Dog Aging Project
A small number of interventions have been shown to reproducibly and robustly extend lifespan in mice. Among these, the best candidate for working similarly in dogs and people is a drug called rapamycin. In order to meet our goal of increasing healthy longevity in pet dogs, the Dog Aging Project is performing an intervention trial to treat middle-aged dogs with the FDA approved drug rapamycin. At high doses, rapamycin is used successfully in human patients to prevent organ transplant rejection and to fight cancer. At low doses, rapamycin slows aging and extends lifespan in several organisms, including mice, with few or no side effects.
The first phase of this study is complete and we are currently in the process of planning Phase 2. This next phase of the study will enroll a second cohort of middle-aged dogs into a longer-term, low-dose rapamycin regimen designed to maximize lifespan and healthspan extension. Several age-related parameters will be assessed before, during, and after the treatment period, including cognitive function, heart function, immunity, and cancer incidence. We intend for the second phase to include dogs from around the United States, and, if possible, the rest of the world. Our primary concern is improving animal health and well being.
The dogs will be closely monitored by veterinary professionals during all phases of these studies. While it is true that high doses of rapamycin can have negative side effects such as immune suppression and delayed wound healing, these are greatly mitigated if not completely absent at the doses used to extend longevity, and both animal and human studies indicate that even mild adverse events are rare.
Natural Flea Control & Treatment
Here’s the dish: It’s time to ditch those chemical-based flea prevention products since you value your pet’s wellness. Decades of being a proactive veterinarian has helped me discover the best natural pet flea treatment – no toxic chemicals, just an arsenal of safe, easy, and natural steps to ensure healthy, itch-free pets. This FREE report will walk you through the various life stages of pet fleas, how they infiltrate your pet’s body and your home, and the number of days to fully resolve a flea infestation. Parasites are drawn to the weakest species, so you’re naturally protecting your pets from fleas when you keep them healthy. The AMAZING role of pet diet and nutrition in warding off fleas.
Of course, a safe, clean pet environment is always important in solving pet flea infestation at home. A light-colored all natural powder that you can dust on carpets, floors, and pet areas at home to naturally terminate parasites that contact it. Remember: chemical flea products are a no-no, unless your pet’s health and comfort are already compromised. The guaranteed benefits of a flea comb for your pet. There are serious flea cases where chemical treatments are already a must, so I’ll be addressing them in this report with ways to reduce the existing dangers of pet flea infestation.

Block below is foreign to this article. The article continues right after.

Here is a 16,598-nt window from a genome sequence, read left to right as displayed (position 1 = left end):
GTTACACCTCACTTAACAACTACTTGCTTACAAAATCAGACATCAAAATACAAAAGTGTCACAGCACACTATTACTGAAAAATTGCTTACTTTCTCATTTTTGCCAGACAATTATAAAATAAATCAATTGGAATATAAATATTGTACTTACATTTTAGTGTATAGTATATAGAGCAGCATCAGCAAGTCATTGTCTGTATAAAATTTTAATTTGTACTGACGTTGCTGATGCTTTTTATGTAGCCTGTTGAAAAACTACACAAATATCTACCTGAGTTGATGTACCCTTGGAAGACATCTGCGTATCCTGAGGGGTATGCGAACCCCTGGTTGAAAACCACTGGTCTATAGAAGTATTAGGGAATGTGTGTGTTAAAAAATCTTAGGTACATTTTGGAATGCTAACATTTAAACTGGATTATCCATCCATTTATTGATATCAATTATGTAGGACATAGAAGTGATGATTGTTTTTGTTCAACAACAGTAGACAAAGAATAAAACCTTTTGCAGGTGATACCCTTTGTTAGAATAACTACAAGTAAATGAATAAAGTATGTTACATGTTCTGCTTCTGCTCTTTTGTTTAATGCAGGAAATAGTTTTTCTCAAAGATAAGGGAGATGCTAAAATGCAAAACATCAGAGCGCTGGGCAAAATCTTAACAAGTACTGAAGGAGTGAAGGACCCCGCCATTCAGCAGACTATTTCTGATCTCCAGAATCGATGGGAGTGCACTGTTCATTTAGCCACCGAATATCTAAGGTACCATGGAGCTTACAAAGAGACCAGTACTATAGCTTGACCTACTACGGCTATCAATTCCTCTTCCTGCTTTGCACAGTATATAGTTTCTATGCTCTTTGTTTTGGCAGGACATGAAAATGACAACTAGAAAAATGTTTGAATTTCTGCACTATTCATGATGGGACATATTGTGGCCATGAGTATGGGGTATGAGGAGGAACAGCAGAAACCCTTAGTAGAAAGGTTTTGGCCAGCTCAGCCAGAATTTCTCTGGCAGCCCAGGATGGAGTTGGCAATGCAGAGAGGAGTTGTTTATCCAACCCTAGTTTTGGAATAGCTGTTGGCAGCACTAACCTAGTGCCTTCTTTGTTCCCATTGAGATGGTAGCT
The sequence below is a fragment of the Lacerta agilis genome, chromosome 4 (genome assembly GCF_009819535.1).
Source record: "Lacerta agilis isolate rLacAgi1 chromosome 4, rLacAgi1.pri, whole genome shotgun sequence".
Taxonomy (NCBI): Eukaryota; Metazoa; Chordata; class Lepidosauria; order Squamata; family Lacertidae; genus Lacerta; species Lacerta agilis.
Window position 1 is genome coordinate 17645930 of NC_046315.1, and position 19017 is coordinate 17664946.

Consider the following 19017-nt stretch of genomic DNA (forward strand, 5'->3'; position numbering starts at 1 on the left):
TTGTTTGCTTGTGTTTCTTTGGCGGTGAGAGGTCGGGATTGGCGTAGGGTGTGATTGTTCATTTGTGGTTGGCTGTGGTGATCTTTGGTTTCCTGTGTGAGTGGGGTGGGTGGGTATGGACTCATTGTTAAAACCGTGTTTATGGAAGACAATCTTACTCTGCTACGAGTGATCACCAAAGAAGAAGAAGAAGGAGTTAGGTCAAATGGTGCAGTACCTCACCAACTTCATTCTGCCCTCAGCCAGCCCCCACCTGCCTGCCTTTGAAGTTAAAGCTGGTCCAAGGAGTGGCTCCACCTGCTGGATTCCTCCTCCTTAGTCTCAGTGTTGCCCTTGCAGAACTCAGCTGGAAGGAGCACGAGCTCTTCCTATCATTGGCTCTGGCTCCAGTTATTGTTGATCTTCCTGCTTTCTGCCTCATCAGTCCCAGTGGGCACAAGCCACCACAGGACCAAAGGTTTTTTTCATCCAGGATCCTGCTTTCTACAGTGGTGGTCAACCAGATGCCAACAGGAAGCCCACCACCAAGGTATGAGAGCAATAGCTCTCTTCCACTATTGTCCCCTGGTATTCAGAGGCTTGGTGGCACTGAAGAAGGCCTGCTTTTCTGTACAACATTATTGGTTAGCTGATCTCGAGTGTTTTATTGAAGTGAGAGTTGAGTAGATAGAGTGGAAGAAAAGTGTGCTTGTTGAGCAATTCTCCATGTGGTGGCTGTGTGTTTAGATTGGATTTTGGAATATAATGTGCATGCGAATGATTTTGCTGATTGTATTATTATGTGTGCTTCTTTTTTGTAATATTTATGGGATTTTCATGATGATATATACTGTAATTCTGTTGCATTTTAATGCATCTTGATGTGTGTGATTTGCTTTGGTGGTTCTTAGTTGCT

These will not only protect your pet’s liver from the toxic consequences of chemical pest products, but also give you peace of mind while your pet is still trudging the road to full recovery. Address the root causes of pet flea infestation – and keep your cats and dogs itch-free and in the pink of health – with natural, non-toxic, and non-expensive tips from this FREE special report.
Cockatiels, Diet and Research on Cockatiel Nutrition, A Healthy Cockatiel Diet, Avian Nutrition and Research
In the past, cockatiels were fed a seed based diet because seeds are inexpensive, readily available and they are eaten by birds in the wild. Research has shown that an all seed diet is inadequate and leads to nutritional deficiencies and health problems in pet birds. Cockatiels on an all seed diet are receiving inadequate nutrition. The Psittacine Research Project was the first research ever conducted on the dietary needs of pet birds and cockatiels specifically. The results of this ongoing project have created new standards in avian nutrition and diet.
A diet based on pellets, fresh vegetables, fresh fruits, other natural supplemental foods as well as seeds is now being recommended as the best approach to meeting all of a cockatiel’s nutritional needs. An all seed diet provides inadequate nutrition, causes health problems and is now a thing of the past. Cockatiels in the wild do eat large quantities of seeds but they also eat insects, crops, plants and other foods. Since wild birds must consume a greater quantity of food to meet their energy needs, they are able to derive all of their nutritional needs from a primarily seed based diet. Changing Diets: This clearly explains to us why cockatiels in the wild can receive adequate nutrition from an all seed diet and why our pet birds can not.
Most avian veterinarians in the USA will strongly advise pet bird owners to convert their birds from an all seed diet to a pellet based diet, supplemented with fresh vegetables, fruits, other healthy table foods and seeds each day. The health problems associated with the high fat content and lack of nutrients in an all seed diet has been well documented.